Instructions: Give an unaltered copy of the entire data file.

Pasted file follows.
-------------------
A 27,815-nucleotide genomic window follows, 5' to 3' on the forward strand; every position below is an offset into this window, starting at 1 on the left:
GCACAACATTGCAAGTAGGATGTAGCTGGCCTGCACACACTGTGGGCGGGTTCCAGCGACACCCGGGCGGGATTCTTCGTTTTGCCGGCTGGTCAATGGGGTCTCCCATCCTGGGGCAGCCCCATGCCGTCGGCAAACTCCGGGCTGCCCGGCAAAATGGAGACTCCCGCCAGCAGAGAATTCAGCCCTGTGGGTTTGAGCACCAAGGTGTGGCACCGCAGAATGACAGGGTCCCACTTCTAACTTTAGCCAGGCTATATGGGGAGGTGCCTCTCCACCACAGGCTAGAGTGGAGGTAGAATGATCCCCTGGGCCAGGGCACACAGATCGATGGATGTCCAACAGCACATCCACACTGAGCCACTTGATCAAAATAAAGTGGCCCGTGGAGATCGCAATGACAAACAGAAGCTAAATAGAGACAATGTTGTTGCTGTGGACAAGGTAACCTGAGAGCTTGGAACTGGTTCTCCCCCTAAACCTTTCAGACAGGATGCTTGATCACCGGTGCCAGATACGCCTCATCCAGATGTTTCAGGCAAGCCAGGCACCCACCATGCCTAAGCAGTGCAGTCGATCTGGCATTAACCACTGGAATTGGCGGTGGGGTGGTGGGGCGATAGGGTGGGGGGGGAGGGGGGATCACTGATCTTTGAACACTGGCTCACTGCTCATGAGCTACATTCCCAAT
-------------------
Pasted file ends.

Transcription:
A 27,815-nucleotide genomic window follows, 5' to 3' on the forward strand; every position below is an offset into this window, starting at 1 on the left:
GCACAACATTGCAAGTAGGATGTAGCTGGCCTGCACACACTGTGGGCGGGTTCCAGCGACACCCGGGCGGGATTCTTCGTTTTGCCGGCTGGTCAATGGGGTCTCCCATCCTGGGGCAGCCCCATGCCGTCGGCAAACTCCGGGCTGCCCGGCAAAATGGAGACTCCCGCCAGCAGAGAATTCAGCCCTGTGGGTTTGAGCACCAAGGTGTGGCACCGCAGAATGACAGGGTCCCACTTCTAACTTTAGCCAGGCTATATGGGGAGGTGCCTCTCCACCACAGGCTAGAGTGGAGGTAGAATGATCCCCTGGGCCAGGGCACACAGATCGATGGATGTCCAACAGCACATCCACACTGAGCCACTTGATCAAAATAAAGTGGCCCGTGGAGATCGCAATGACAAACAGAAGCTAAATAGAGACAATGTTGTTGCTGTGGACAAGGTAACCTGAGAGCTTGGAACTGGTTCTCCCCCTAAACCTTTCAGACAGGATGCTTGATCACCGGTGCCAGATACGCCTCATCCAGATGTTTCAGGCAAGCCAGGCACCCACCATGCCTAAGCAGTGCAGTCGATCTGGCATTAACCACTGGAATTGGCGGTGGGGTGGTGGGGCGATAGGGTGGGGGGGGAGGGGGGATCACTGATCTTTGAACACTGGCTCACTGCTCATGAGCTACATTCCCAAT